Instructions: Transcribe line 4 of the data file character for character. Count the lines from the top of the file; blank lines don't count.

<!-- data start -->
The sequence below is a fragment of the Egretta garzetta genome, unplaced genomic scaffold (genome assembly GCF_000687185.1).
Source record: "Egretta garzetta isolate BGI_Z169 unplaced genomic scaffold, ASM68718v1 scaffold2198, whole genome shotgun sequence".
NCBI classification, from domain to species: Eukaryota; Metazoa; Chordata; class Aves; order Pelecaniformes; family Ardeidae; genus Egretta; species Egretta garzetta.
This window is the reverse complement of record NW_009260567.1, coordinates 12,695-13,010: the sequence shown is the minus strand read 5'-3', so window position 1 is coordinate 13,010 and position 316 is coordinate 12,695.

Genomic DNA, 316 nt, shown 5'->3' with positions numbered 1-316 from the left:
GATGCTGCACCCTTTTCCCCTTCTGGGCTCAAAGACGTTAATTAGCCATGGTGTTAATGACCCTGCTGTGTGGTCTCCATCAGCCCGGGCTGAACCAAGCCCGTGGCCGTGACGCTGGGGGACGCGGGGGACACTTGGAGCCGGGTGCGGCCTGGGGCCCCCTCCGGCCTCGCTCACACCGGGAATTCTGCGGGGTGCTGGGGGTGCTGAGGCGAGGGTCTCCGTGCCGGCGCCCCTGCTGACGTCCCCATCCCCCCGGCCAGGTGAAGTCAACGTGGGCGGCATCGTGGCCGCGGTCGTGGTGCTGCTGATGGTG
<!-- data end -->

This window is the reverse complement of record NW_009260567.1, coordinates 12,695-13,010: the sequence shown is the minus strand read 5'-3', so window position 1 is coordinate 13,010 and position 316 is coordinate 12,695.